Do I Qualify?

While understanding if you will qualify for the credit can be challenging, we’ve put together a simple chart to give a broad overview. Further, the Act specifies which tax year will be used in this calculation, and this will depend upon your particular filing timeline. Your particular facts and circumstances will impact this calculation and clients are encouraged to reach out to your AAFCPAs Tax Partner to better determine the best course of action. Please note: non-resident aliens, those eligible to be claimed as a dependent on another’s return, and trusts or estates are not eligible for this credit.

Timeline and Considerations

The Treasury has not released a timeline of the payments, but they have indicated payment will take place “as rapidly as possible.” AAFCPAs encourages clients to consider the following in mind as you consider this potential payment.

  • Have you experienced (or are you expecting) significant changes in income between your 2018, 2019, and 2020 Tax Returns?
  • Have you filed your 2019 tax return, and if not, should you?
  • Have you moved, changed banks, had a child, or otherwise had personal changes since your last filed tax return?

Process to Apply?

There is nothing you need to do to take advantage of this program. The Treasury will be using information on file to pay you if they determine you will be granted an advance of this refundable credit. While there is no process to take advantage of this program, it would be wise to plan carefully for the use of the advance. Please contact your AAFCPAs Partner or Wealth Advisor if you have questions on your specific tax or wealth management situation.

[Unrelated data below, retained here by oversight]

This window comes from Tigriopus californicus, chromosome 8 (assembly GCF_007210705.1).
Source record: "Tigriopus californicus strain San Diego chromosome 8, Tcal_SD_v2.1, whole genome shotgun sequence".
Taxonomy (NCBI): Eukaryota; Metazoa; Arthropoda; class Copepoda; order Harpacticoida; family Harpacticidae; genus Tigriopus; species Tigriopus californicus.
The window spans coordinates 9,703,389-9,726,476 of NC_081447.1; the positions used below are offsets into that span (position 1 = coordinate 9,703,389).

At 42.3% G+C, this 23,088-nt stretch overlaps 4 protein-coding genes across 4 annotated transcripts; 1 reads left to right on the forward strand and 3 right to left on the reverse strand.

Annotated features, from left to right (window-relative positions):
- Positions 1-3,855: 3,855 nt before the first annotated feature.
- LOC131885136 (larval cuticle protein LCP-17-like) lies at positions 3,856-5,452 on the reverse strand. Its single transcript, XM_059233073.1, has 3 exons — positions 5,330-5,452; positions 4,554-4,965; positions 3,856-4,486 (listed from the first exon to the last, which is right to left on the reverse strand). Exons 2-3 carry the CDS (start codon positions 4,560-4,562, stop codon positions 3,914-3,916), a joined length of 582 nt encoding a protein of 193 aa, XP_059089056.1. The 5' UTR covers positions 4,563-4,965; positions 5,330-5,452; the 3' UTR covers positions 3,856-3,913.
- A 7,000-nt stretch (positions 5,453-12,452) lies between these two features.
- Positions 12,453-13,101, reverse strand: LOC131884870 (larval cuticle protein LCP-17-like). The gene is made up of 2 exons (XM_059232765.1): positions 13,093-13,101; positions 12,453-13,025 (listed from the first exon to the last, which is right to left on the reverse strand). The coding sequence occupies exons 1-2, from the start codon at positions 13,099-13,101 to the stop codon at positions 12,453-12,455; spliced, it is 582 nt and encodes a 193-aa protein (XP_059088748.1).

Retirement Fund Use and Waiver of RMDs

The CARES Act waives the 10% penalty for early withdrawals up to $100,000 from qualified retirement plans for coronavirus-related distributions.  A coronavirus-related distribution is one made on or before January 1, 2021 to an individual (or their spouse or dependent) diagnosed with COVID-19 with a CDC approved test, or to an individual who experiences adverse financial consequences as a result of being quarantined, furloughed, laid off, having work hours reduced or being unable to work because of lack of child care due to COVID-19.  The distributions will be subject to regular income taxation over a three-year period, and taxpayers may recontribute the withdrawn amounts to an eligible retirement plan within three years without regard to that year’s annual cap on contributions.

The CARES Act also waives all required minimum distributions (RMD) for 2020, regardless of whether the taxpayer has been impacted by the pandemic.

Charitable Contribution Deduction